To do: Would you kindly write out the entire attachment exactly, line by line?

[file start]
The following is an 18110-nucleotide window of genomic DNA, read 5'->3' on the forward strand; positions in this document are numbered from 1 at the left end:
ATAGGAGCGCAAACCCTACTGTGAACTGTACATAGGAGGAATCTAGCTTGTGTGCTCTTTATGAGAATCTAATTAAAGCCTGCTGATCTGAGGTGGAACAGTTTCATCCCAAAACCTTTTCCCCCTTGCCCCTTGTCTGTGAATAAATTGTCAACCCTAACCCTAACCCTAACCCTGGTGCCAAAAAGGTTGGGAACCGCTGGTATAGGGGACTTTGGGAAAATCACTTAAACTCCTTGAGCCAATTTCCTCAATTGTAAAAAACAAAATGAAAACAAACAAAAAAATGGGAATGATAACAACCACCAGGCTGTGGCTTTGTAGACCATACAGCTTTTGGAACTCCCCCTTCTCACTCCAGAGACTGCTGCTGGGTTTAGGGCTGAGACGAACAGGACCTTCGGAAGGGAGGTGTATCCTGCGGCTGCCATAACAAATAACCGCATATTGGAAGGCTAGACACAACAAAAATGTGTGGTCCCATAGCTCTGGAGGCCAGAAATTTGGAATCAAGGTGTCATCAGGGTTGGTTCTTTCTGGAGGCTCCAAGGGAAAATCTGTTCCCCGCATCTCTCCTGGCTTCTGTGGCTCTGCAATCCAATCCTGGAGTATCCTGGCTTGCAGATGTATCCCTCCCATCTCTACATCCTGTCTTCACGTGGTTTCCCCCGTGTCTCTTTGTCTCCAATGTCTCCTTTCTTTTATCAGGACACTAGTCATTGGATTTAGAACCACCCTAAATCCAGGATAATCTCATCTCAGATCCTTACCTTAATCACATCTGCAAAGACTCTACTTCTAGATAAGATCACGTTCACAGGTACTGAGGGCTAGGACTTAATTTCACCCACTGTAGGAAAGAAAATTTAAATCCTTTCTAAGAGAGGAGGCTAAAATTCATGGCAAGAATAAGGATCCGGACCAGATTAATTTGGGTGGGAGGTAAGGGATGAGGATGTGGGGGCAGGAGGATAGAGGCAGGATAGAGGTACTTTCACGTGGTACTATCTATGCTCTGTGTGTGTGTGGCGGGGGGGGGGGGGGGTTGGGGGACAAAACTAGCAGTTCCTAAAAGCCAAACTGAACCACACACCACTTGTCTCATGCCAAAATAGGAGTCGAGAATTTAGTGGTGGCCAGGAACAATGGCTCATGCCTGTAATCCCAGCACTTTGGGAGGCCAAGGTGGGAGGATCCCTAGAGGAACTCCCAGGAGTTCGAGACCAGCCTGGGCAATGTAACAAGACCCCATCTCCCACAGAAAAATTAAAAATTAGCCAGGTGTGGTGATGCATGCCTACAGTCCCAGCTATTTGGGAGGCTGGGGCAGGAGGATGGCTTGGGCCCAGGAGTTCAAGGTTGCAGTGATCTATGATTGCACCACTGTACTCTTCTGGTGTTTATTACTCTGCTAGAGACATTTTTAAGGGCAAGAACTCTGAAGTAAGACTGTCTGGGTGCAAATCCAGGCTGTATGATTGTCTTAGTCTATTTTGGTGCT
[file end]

The following is an 18110-nucleotide window of genomic DNA, read 5'->3' on the forward strand; positions in this document are numbered from 1 at the left end:
ATAGGAGCGCAAACCCTACTGTGAACTGTACATAGGAGGAATCTAGCTTGTGTGCTCTTTATGAGAATCTAATTAAAGCCTGCTGATCTGAGGTGGAACAGTTTCATCCCAAAACCTTTTCCCCCTTGCCCCTTGTCTGTGAATAAATTGTCAACCCTAACCCTAACCCTAACCCTGGTGCCAAAAAGGTTGGGAACCGCTGGTATAGGGGACTTTGGGAAAATCACTTAAACTCCTTGAGCCAATTTCCTCAATTGTAAAAAACAAAATGAAAACAAACAAAAAAATGGGAATGATAACAACCACCAGGCTGTGGCTTTGTAGACCATACAGCTTTTGGAACTCCCCCTTCTCACTCCAGAGACTGCTGCTGGGTTTAGGGCTGAGACGAACAGGACCTTCGGAAGGGAGGTGTATCCTGCGGCTGCCATAACAAATAACCGCATATTGGAAGGCTAGACACAACAAAAATGTGTGGTCCCATAGCTCTGGAGGCCAGAAATTTGGAATCAAGGTGTCATCAGGGTTGGTTCTTTCTGGAGGCTCCAAGGGAAAATCTGTTCCCCGCATCTCTCCTGGCTTCTGTGGCTCTGCAATCCAATCCTGGAGTATCCTGGCTTGCAGATGTATCCCTCCCATCTCTACATCCTGTCTTCACGTGGTTTCCCCCGTGTCTCTTTGTCTCCAATGTCTCCTTTCTTTTATCAGGACACTAGTCATTGGATTTAGAACCACCCTAAATCCAGGATAATCTCATCTCAGATCCTTACCTTAATCACATCTGCAAAGACTCTACTTCTAGATAAGATCACGTTCACAGGTACTGAGGGCTAGGACTTAATTTCACCCACTGTAGGAAAGAAAATTTAAATCCTTTCTAAGAGAGGAGGCTAAAATTCATGGCAAGAATAAGGATCCGGACCAGATTAATTTGGGTGGGAGGTAAGGGATGAGGATGTGGGGGCAGGAGGATAGAGGCAGGATAGAGGTACTTTCACGTGGTACTATCTATGCTCTGTGTGTGTGTGGCGGGGGGGGGGGGGGGTTGGGGGACAAAACTAGCAGTTCCTAAAAGCCAAACTGAACCACACACCACTTGTCTCATGCCAAAATAGGAGTCGAGAATTTAGTGGTGGCCAGGAACAATGGCTCATGCCTGTAATCCCAGCACTTTGGGAGGCCAAGGTGGGAGGATCCCTAGAGGAACTCCCAGGAGTTCGAGACCAGCCTGGGCAATGTAACAAGACCCCATCTCCCACAGAAAAATTAAAAATTAGCCAGGTGTGGTGATGCATGCCTACAGTCCCAGCTATTTGGGAGGCTGGGGCAGGAGGATGGCTTGGGCCCAGGAGTTCAAGGTTGCAGTGATCTATGATTGCACCACTGTACTCTTCTGGTGTTTATTACTCTGCTAGAGACATTTTTAAGGGCAAGAACTCTGAAGTAAGACTGTCTGGGTGCAAATCCAGGCTGTATGATTGTCTTAGTCTATTTTGGTGCT